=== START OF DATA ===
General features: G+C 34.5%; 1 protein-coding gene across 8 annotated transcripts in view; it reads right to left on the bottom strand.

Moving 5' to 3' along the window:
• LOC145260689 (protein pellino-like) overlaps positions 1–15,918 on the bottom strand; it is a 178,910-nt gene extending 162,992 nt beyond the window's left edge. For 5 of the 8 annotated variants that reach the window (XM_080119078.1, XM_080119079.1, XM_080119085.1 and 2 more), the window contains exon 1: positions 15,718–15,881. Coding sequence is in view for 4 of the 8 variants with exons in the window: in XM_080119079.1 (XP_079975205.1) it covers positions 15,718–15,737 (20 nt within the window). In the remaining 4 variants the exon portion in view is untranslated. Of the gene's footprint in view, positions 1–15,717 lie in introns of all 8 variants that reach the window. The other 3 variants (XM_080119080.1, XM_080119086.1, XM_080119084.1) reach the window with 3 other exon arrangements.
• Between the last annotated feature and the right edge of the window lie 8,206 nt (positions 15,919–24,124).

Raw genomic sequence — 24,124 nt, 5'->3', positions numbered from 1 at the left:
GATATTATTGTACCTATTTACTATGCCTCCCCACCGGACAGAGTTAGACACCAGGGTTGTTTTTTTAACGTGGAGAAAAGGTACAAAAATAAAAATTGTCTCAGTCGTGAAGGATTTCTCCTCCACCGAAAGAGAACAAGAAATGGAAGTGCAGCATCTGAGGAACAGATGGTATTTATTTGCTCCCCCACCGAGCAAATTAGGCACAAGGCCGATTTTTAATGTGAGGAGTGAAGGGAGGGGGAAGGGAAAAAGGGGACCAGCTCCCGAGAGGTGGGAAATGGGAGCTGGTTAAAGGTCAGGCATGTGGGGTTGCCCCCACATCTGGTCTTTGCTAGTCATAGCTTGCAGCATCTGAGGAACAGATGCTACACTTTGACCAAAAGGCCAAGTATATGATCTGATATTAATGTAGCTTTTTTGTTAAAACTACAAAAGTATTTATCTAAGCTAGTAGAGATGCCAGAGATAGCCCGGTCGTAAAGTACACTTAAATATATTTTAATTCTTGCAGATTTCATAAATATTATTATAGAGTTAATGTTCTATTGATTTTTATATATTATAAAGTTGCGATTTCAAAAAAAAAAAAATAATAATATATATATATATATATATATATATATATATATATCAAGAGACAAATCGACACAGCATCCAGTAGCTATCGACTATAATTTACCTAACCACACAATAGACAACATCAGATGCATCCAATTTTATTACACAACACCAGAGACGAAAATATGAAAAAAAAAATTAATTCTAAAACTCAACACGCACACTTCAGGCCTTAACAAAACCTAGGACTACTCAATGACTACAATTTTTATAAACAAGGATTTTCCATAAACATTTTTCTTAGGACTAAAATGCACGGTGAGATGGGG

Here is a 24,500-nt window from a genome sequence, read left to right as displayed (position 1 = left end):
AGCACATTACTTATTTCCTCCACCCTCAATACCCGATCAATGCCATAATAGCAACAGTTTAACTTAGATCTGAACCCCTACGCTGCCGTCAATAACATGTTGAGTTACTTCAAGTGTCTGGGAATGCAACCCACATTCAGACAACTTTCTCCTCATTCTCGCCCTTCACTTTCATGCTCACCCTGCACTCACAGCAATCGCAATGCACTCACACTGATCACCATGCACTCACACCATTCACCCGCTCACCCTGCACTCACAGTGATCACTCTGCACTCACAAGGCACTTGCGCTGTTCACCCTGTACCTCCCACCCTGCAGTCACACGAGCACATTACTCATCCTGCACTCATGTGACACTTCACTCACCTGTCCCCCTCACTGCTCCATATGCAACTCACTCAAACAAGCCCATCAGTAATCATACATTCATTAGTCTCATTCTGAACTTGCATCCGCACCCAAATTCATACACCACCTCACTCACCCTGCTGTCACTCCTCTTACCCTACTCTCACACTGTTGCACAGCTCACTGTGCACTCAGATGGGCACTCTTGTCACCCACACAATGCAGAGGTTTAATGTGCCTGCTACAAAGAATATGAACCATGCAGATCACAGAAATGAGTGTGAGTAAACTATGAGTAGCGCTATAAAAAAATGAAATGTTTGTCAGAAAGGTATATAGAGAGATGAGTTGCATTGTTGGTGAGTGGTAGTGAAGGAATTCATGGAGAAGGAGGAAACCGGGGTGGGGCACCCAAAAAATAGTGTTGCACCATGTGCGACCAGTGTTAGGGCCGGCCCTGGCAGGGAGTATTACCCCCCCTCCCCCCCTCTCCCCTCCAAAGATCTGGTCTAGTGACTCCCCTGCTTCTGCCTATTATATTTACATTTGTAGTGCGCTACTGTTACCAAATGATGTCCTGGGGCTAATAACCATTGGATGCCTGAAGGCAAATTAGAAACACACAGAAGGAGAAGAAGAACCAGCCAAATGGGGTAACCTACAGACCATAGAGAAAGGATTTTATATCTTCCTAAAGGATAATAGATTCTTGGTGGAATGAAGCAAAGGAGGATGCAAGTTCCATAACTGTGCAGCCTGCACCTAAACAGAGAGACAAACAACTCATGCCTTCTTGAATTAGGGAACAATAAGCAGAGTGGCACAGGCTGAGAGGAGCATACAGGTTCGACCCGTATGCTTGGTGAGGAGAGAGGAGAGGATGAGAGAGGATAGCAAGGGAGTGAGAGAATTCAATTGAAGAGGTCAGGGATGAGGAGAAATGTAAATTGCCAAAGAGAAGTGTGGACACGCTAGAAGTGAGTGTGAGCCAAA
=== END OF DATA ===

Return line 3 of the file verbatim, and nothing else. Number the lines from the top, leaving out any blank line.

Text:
• LOC145260689 (protein pellino-like) overlaps positions 1–15,918 on the bottom strand; it is a 178,910-nt gene extending 162,992 nt beyond the window's left edge. For 5 of the 8 annotated variants that reach the window (XM_080119078.1, XM_080119079.1, XM_080119085.1 and 2 more), the window contains exon 1: positions 15,718–15,881. Coding sequence is in view for 4 of the 8 variants with exons in the window: in XM_080119079.1 (XP_079975205.1) it covers positions 15,718–15,737 (20 nt within the window). In the remaining 4 variants the exon portion in view is untranslated. Of the gene's footprint in view, positions 1–15,717 lie in introns of all 8 variants that reach the window. The other 3 variants (XM_080119080.1, XM_080119086.1, XM_080119084.1) reach the window with 3 other exon arrangements.